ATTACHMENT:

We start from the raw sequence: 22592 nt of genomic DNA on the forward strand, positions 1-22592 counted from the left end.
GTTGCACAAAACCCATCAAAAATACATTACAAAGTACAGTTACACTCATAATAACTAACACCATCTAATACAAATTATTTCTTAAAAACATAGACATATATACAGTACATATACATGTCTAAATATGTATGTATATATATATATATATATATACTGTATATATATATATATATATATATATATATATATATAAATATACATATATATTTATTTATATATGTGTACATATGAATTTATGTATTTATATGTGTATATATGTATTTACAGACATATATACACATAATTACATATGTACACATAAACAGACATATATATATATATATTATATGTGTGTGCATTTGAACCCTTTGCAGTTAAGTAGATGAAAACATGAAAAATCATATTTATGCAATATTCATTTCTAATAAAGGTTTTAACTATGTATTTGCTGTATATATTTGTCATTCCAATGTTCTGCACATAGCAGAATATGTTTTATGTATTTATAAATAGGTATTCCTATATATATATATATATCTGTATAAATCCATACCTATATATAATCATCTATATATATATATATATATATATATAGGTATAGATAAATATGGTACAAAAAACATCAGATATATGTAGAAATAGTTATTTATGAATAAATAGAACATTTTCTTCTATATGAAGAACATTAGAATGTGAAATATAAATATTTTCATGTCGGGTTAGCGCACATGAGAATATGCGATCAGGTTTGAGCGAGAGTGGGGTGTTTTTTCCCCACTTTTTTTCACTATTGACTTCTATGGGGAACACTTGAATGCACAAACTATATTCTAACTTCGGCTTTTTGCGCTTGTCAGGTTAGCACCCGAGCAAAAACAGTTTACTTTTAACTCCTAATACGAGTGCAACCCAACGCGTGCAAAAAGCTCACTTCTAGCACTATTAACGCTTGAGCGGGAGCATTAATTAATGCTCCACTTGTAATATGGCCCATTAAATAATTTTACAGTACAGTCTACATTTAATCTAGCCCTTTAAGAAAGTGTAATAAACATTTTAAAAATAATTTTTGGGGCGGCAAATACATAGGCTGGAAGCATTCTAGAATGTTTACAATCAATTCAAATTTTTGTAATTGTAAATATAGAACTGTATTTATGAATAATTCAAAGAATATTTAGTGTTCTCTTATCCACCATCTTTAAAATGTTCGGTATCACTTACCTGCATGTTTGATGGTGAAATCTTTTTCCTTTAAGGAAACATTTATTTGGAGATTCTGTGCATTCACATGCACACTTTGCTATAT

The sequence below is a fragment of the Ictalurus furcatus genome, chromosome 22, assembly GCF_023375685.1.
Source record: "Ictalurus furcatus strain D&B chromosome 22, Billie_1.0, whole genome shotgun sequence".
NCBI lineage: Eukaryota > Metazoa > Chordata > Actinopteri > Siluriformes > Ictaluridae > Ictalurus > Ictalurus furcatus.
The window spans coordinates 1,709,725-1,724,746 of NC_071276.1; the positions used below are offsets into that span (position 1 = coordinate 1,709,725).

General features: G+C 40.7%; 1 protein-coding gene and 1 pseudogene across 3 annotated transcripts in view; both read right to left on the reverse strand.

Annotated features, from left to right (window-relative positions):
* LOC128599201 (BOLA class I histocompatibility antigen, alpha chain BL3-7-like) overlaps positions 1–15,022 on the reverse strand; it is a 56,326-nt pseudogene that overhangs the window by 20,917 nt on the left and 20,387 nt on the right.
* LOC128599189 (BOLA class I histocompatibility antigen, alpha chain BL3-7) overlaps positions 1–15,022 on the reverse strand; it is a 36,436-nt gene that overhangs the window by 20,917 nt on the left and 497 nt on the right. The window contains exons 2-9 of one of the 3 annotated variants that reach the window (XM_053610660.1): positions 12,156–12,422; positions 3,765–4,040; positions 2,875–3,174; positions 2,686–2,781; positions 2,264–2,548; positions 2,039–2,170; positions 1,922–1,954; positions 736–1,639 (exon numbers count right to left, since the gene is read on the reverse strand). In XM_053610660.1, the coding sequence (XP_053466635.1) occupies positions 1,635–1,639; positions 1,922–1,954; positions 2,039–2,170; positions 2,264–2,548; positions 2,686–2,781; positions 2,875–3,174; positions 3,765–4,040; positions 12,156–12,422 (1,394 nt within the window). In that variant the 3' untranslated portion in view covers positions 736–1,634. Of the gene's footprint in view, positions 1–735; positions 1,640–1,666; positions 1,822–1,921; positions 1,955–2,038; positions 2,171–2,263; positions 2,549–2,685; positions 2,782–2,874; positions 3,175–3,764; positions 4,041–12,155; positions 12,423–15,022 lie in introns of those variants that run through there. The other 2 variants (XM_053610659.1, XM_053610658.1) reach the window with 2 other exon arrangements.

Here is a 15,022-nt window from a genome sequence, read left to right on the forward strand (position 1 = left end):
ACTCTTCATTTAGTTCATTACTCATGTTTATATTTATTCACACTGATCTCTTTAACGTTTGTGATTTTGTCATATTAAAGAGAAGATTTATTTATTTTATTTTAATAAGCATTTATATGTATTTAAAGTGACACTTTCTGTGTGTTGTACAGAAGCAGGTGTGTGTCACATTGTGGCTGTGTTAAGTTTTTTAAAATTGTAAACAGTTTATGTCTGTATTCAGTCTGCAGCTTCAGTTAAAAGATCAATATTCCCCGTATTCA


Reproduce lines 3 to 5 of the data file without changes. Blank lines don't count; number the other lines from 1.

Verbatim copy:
The sequence below is a fragment of the Ictalurus furcatus genome, chromosome 22, assembly GCF_023375685.1.
Source record: "Ictalurus furcatus strain D&B chromosome 22, Billie_1.0, whole genome shotgun sequence".
NCBI lineage: Eukaryota > Metazoa > Chordata > Actinopteri > Siluriformes > Ictaluridae > Ictalurus > Ictalurus furcatus.